2015 has been a pretty miserable year for investors. No asset class really stood out as providing more than a mediocre return, and in fact the majority were flat to down. Stock markets? Mostly flat to down, although the US and the FTSE 250 (unlike its better-known sibling the 100-share index) put in stronger performances. Bonds? Marking time, on tenterhooks, waiting for the crash to hit. Cash? Forget it - we’re still in the low (or no) interest rate world. Commodities? A very sad story. Oil probably led the way, at least in the eyes of the general press and public, but the others weren’t far behind, with copper and nickel both showing how it wasn’t a good year to be a metals man. Prime location property across the globe did actually perform pretty well, but it would be a brave investor to be too heavily invested there - too much of a temptation for tax-hungry governments, I would suggest.
Bookended by Atrocities
In a world where the year was near enough bookended by atrocities in Paris, where millions are displaced by wars - declared or not - and terrorism, where corrupt governments reward their cronies and watch their populations head for starvation, it may seem strange to say it, but the light relief this year has in many ways been provided by politics and politicians, and commentators and pollsters. Think of the UK general election back in May; what were the highlights, the bits we remember? Probably, a man trying to eat a bacon sandwich without grease running all down his chin. And then, a few days later, that same man, standing in front of a giant headstone, engraved with third-form debating society platitudes. Yet the pundits pretty much all told us this was the next Prime Minister. Laugh? It would have been rude not to.
Then, a little later in the year, that same political party had a leadership election. One of the candidates, on the ballot paper “just to promote debate”, was a lifelong marxist socialist. No chance, the experts told us, that he could be elected; the electorate wouldn’t have it. But it was a peculiarly selected electorate, and he won. Watching the pundits backtrack their way out of that one was a delight. On a more serious note about that, though, marxist socialism has never, ever, worked satisfactorily wherever in the world it has been tried. Why would it now, in the UK? The perennial problem is running out of other people’s money. Still, the man’s been good entertainment value so far.
And in case you may think I’m being partisan here, and picking on the political left, just look across the Atlantic to the USA. There, ahead of the approaching presidential election, one of the leading candidates from the right is a man whose major policy decision appears to be to be to abuse everybody - still, I suppose at least that’s equality, of a sort. Oh, and to put an exclamation mark after his name on Twitter. Fine head of hair, though, and, again, watching makes good spectator sport.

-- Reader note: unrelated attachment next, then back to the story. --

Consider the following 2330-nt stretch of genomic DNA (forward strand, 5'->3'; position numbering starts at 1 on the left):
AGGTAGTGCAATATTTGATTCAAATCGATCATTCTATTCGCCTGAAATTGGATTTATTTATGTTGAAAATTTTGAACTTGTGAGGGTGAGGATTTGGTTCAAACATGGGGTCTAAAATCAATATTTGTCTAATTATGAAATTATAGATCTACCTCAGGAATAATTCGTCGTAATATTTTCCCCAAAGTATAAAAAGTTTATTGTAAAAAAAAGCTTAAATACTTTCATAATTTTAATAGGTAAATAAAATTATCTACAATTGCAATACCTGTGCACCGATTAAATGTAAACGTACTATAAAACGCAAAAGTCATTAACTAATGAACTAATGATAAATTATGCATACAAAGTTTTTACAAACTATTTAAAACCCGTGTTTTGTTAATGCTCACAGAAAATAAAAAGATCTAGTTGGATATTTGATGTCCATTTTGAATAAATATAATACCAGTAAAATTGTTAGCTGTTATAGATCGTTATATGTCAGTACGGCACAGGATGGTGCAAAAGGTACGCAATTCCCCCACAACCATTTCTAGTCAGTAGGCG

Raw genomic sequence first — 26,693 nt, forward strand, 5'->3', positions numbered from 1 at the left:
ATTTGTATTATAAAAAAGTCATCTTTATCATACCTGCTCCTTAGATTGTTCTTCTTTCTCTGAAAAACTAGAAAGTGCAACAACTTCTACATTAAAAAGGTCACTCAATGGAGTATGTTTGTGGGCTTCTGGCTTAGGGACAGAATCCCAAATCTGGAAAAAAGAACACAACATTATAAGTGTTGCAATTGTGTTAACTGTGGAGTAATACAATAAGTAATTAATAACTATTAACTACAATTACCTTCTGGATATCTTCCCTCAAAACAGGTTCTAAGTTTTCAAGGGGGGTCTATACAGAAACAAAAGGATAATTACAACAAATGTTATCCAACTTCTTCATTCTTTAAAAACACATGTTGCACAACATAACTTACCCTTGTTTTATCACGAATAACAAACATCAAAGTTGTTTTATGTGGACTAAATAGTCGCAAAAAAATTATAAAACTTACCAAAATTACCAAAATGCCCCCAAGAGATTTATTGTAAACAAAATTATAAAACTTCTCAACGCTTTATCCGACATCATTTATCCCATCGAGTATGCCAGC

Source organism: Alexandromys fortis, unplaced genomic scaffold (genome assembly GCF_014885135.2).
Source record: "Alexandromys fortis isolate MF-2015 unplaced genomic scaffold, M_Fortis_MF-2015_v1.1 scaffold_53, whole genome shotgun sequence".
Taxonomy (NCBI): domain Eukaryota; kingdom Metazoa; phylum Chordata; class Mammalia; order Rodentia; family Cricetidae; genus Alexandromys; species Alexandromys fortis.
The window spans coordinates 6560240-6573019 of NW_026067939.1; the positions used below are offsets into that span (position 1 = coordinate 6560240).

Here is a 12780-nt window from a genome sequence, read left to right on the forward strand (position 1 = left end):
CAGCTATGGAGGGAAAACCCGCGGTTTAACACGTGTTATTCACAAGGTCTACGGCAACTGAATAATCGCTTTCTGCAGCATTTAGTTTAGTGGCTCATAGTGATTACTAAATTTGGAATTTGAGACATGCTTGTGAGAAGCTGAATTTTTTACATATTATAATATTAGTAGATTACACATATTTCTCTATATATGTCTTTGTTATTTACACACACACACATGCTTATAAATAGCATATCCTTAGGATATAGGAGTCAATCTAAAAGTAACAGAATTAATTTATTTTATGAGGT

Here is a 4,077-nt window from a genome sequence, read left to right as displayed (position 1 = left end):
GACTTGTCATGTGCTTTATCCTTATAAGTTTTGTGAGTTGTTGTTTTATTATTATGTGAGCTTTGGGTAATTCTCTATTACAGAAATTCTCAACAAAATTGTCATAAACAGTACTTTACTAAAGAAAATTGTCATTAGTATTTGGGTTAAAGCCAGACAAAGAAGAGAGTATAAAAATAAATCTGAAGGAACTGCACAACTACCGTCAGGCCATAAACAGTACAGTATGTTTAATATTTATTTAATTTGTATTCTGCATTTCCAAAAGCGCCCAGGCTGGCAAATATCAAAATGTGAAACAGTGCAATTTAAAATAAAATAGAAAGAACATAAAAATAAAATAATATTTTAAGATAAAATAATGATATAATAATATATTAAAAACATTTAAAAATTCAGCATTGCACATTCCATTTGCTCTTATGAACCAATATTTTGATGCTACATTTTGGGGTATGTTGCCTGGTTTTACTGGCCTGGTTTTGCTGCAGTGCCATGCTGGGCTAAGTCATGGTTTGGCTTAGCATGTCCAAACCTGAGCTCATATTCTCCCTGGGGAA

Now, I realise I shouldn’t really treat this as just light entertainment. After all, given that the pundits have been so wrong this year, maybe they will be again, which could mean two of the major western nations being led in the relatively near future by - in one case - a hangover 1970s student protester and - in the other - a man who has no policy apart from being rich. That possibility would make a Swiss residence permit one of the most valuable documents in the world, I should think. Except that those two would have fingers on the nuclear trigger, so it probably wouldn’t help.
Bottom of the Cycle?
Still, we haven’t reached that point yet and light relief from the steady, grinding decline in the prices of metals and oil has been welcome. Has the cycle reached the bottom yet? I suspect not, at least partly because the necessary re-adjustments have not yet fully taken place. In an era of low prices - and I don’t think anyone would question that that’s where we are going to be for some time - the most important issue for miners and drillers is to be on the bottom part of the price curve. That focus on cost is what is driving the business at the moment, and ultimately it will bring good news for investors. Unlike this year, I believe there will be interesting opportunities in the resource sector in the reasonably near future. Miners who can produce at the lowest cost will survive, and that’s where the investment potential lies. Look for the cheap production, and that’s where to put the money.
So if the politicians have provided the cabaret to amuse us while business languished somewhat this year, I’m more optimistic that next year will bring better opportunities. Sadly, though, the politicians have the potential very easily to slip from farce to tragedy, so they could yet mess it all up.
I would just like to thank all readers of this site; the viewing numbers keep rising, which is pleasing to those of us who write on here. A Happy and Prosperous New Year to all.